E-CyberDigital Poetry: To Grasp or to Build a Genre Identity through a Term’s Choice?

Critical Writing
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Abstract (in English): 

In recent years, the field of digital poetry had at least three major critical monographs
discussing the genre and its state-of-the-art. Loss Pequeño Glazier (2002), Brian Kim
Stefans (2003) and Christopher T. Funkhouser (2007) have not only introduced new
critical perspectives, but have also discussed the genre’s problematic definition and its
denominations’ variety: e-poetry, cyberpoetry and digital poetry.
Considering Theo Lutz’s Stochastische Texte (1959) as the first work of
programmable poetry, one should note the genre’s long history of practice in spite of
its shorter history of critical writing. Therefore, the way authors have been coining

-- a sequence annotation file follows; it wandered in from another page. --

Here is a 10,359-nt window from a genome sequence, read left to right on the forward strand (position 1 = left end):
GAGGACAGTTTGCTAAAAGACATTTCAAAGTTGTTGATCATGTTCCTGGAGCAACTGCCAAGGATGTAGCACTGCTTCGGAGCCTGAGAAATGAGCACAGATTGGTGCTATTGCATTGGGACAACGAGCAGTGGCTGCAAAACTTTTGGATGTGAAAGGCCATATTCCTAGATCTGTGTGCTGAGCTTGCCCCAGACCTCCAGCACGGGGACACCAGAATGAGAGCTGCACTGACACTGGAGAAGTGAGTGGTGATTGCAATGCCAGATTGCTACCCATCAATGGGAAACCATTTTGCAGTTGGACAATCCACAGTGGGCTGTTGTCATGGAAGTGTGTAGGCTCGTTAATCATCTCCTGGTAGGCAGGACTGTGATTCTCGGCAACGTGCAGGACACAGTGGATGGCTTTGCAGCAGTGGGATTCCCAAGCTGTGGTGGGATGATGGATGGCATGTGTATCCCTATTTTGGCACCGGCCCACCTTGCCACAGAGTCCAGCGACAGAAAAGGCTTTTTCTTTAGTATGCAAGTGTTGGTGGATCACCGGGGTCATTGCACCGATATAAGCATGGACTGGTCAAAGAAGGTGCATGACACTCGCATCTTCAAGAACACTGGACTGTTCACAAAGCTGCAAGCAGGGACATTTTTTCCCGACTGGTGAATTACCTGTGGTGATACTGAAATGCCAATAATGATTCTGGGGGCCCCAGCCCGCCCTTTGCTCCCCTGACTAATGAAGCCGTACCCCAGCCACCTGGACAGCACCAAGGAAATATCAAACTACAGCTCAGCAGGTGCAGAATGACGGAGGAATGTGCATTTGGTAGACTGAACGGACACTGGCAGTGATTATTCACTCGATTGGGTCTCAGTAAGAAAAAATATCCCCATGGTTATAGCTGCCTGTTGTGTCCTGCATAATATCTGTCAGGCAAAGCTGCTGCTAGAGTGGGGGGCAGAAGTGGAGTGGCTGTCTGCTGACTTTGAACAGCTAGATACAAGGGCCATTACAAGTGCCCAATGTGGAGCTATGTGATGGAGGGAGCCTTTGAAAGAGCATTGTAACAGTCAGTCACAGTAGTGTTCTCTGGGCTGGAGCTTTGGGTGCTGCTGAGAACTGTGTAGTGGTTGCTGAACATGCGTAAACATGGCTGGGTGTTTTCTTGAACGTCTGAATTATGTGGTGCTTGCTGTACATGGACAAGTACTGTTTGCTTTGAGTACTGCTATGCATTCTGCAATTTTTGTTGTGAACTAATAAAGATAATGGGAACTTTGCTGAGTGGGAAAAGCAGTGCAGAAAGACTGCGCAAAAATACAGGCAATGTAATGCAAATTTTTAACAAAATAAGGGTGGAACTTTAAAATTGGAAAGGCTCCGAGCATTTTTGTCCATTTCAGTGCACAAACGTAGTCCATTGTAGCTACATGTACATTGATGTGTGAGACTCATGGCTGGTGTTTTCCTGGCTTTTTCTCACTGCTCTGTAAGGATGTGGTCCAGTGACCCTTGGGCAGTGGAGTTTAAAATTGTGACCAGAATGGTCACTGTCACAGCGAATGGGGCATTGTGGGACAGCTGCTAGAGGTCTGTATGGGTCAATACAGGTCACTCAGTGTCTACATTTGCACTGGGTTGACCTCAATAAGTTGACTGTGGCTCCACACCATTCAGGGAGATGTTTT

and defining the genre itself claims for a theorization standpoint and helps shaping the
field towards a specific path and perhaps a crystalized historical construction.
Do the referenced terms position their authors in a similar flow of thought? By
following a concept’s trajectory and the author’s choice, one must consider the fact
that its crystallization will shape future critical writing. In this sense, it is important to
discuss this diversity and track important differences. Therefore, I argue that one
needs to identify an option towards genre definition and keep a solid and accountable
reference to it. For that matter, I find digital poetry a suitable concept to adopt when
considering works of poetry that take advantage of networked and programmable

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Alvaro Seica